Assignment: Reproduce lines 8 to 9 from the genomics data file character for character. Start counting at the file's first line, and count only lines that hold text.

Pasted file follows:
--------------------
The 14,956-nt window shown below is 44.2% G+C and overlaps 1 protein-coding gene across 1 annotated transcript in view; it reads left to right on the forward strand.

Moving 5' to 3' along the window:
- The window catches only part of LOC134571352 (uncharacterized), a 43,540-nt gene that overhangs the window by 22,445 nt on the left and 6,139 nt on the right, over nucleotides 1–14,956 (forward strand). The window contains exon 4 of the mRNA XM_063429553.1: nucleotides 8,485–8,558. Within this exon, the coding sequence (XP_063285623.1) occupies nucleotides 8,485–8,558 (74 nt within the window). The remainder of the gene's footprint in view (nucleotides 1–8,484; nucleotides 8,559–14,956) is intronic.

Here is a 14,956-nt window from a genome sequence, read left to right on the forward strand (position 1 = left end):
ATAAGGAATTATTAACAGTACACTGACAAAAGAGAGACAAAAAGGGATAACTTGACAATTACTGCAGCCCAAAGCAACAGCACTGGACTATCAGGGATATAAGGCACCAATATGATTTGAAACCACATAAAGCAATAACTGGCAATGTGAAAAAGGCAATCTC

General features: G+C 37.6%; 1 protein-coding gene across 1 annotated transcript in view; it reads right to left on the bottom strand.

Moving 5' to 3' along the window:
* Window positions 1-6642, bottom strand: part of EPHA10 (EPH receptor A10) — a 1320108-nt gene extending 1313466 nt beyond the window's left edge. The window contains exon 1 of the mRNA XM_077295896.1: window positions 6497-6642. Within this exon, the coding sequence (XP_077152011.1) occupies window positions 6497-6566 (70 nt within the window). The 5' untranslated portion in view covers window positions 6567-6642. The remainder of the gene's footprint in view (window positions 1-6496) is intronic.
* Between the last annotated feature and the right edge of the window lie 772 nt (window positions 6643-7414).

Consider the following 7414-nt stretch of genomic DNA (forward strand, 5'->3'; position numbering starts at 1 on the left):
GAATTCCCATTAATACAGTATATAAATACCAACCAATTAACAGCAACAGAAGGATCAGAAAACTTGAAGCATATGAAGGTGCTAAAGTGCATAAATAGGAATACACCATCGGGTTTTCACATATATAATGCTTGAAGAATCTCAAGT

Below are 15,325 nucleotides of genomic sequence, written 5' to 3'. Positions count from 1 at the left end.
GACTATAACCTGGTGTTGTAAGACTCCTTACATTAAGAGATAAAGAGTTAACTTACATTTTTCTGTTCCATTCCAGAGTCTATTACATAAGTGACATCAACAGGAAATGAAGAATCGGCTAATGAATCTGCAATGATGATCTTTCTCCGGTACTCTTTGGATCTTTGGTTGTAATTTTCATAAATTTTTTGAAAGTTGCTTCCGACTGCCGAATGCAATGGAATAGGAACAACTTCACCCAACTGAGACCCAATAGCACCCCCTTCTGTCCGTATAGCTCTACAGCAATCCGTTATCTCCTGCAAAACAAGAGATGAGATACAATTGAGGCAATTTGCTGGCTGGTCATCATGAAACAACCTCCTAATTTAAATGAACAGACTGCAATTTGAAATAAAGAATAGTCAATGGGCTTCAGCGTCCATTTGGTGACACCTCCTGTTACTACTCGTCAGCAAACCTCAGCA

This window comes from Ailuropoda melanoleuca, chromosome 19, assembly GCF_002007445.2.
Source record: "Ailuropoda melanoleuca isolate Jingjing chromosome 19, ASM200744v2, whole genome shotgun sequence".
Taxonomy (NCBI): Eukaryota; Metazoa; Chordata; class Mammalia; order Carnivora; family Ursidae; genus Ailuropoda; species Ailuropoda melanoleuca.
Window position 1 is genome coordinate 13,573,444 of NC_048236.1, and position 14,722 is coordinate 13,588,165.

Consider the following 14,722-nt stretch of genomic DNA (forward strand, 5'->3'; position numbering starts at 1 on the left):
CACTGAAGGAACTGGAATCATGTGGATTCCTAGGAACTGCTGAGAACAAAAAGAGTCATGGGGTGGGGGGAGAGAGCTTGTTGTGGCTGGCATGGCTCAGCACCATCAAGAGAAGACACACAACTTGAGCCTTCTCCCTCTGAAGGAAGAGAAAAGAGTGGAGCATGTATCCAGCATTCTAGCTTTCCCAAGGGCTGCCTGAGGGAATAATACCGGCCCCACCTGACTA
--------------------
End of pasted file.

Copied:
* Window positions 1-6642, bottom strand: part of EPHA10 (EPH receptor A10) — a 1320108-nt gene extending 1313466 nt beyond the window's left edge. The window contains exon 1 of the mRNA XM_077295896.1: window positions 6497-6642. Within this exon, the coding sequence (XP_077152011.1) occupies window positions 6497-6566 (70 nt within the window). The 5' untranslated portion in view covers window positions 6567-6642. The remainder of the gene's footprint in view (window positions 1-6496) is intronic.
* Between the last annotated feature and the right edge of the window lie 772 nt (window positions 6643-7414).